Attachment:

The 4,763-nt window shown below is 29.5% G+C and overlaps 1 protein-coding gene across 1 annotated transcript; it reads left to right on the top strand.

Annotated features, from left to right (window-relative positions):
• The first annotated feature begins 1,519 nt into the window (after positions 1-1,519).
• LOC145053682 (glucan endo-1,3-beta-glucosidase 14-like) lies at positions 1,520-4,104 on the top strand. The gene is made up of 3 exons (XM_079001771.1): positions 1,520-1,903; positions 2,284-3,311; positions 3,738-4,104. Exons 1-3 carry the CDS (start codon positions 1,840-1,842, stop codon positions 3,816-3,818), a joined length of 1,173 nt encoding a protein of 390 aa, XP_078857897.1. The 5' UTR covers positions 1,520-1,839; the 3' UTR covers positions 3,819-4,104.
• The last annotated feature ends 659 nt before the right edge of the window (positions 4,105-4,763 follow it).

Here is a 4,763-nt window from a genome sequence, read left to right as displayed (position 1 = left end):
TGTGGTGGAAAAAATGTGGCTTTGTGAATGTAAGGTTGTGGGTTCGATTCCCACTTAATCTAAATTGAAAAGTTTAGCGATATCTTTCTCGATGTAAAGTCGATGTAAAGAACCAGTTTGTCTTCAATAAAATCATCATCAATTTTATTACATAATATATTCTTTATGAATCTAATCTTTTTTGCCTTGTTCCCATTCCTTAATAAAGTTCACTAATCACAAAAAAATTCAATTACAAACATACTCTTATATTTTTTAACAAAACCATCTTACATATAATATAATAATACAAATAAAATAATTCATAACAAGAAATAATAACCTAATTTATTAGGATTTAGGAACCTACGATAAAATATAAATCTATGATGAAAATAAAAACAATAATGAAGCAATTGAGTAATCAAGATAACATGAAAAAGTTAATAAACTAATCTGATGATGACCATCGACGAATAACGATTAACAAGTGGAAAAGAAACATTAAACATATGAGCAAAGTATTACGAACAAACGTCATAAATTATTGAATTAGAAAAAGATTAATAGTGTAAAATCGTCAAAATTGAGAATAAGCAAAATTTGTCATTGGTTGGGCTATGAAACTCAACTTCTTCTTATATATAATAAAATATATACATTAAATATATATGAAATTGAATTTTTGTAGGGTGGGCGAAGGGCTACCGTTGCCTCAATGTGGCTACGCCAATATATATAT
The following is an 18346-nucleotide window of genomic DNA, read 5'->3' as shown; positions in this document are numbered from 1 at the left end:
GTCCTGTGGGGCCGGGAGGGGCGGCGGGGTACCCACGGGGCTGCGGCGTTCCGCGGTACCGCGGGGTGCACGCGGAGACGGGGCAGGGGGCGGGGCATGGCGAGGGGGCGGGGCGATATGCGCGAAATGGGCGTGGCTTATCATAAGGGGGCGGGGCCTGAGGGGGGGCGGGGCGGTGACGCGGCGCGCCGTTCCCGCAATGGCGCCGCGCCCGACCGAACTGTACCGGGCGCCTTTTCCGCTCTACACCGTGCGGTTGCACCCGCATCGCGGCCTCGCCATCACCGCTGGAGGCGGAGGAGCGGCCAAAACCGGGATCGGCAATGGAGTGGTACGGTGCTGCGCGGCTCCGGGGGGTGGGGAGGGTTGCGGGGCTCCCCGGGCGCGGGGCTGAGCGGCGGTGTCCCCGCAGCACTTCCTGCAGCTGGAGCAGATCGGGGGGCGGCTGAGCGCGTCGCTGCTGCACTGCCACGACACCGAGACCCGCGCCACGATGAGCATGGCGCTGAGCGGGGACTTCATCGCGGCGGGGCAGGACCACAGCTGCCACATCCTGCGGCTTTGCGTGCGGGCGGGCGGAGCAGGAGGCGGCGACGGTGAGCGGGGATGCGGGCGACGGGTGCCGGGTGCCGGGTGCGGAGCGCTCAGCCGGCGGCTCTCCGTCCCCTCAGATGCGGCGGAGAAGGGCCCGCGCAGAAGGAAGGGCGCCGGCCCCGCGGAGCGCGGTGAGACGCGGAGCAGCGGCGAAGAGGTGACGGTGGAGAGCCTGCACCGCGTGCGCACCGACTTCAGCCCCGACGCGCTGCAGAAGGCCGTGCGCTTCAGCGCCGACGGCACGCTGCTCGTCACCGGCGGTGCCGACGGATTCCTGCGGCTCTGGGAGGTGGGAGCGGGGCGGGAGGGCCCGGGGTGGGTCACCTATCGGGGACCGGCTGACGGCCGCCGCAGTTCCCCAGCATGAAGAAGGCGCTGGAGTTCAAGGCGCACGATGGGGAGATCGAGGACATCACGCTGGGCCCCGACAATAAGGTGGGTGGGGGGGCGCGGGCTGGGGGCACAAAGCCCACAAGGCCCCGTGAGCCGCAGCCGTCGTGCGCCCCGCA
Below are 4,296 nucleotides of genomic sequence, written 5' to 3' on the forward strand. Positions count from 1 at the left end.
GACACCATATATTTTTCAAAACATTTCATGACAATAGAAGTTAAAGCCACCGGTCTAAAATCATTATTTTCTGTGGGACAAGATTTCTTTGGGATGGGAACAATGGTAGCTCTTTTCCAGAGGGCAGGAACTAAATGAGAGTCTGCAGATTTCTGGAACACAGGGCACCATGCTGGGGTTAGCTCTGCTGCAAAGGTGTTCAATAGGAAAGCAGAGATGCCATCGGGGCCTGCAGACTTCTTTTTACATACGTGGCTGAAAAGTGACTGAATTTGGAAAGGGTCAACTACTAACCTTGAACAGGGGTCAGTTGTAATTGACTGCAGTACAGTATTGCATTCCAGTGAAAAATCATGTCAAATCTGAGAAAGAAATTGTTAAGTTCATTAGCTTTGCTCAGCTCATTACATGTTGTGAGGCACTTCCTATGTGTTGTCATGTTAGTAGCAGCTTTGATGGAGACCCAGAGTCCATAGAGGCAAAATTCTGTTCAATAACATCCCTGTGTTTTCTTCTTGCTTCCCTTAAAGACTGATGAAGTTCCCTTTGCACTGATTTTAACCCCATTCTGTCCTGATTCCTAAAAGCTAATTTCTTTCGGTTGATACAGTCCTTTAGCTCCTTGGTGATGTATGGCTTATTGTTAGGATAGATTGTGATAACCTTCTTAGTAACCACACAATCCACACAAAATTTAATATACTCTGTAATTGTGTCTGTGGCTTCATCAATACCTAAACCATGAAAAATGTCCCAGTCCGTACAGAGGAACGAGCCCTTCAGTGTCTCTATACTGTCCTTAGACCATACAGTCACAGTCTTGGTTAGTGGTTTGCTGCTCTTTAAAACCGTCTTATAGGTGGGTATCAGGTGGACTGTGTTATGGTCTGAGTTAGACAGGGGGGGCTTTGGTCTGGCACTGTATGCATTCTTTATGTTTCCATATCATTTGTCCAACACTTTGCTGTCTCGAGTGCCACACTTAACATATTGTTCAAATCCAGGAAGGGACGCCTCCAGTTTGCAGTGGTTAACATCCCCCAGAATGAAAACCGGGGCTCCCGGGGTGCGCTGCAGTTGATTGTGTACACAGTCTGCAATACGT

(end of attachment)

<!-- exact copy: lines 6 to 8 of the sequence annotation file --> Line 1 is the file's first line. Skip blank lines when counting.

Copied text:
Here is a 4,763-nt window from a genome sequence, read left to right as displayed (position 1 = left end):
TGTGGTGGAAAAAATGTGGCTTTGTGAATGTAAGGTTGTGGGTTCGATTCCCACTTAATCTAAATTGAAAAGTTTAGCGATATCTTTCTCGATGTAAAGTCGATGTAAAGAACCAGTTTGTCTTCAATAAAATCATCATCAATTTTATTACATAATATATTCTTTATGAATCTAATCTTTTTTGCCTTGTTCCCATTCCTTAATAAAGTTCACTAATCACAAAAAAATTCAATTACAAACATACTCTTATATTTTTTAACAAAACCATCTTACATATAATATAATAATACAAATAAAATAATTCATAACAAGAAATAATAACCTAATTTATTAGGATTTAGGAACCTACGATAAAATATAAATCTATGATGAAAATAAAAACAATAATGAAGCAATTGAGTAATCAAGATAACATGAAAAAGTTAATAAACTAATCTGATGATGACCATCGACGAATAACGATTAACAAGTGGAAAAGAAACATTAAACATATGAGCAAAGTATTACGAACAAACGTCATAAATTATTGAATTAGAAAAAGATTAATAGTGTAAAATCGTCAAAATTGAGAATAAGCAAAATTTGTCATTGGTTGGGCTATGAAACTCAACTTCTTCTTATATATAATAAAATATATACATTAAATATATATGAAATTGAATTTTTGTAGGGTGGGCGAAGGGCTACCGTTGCCTCAATGTGGCTACGCCAATATATATAT
The following is an 18346-nucleotide window of genomic DNA, read 5'->3' as shown; positions in this document are numbered from 1 at the left end: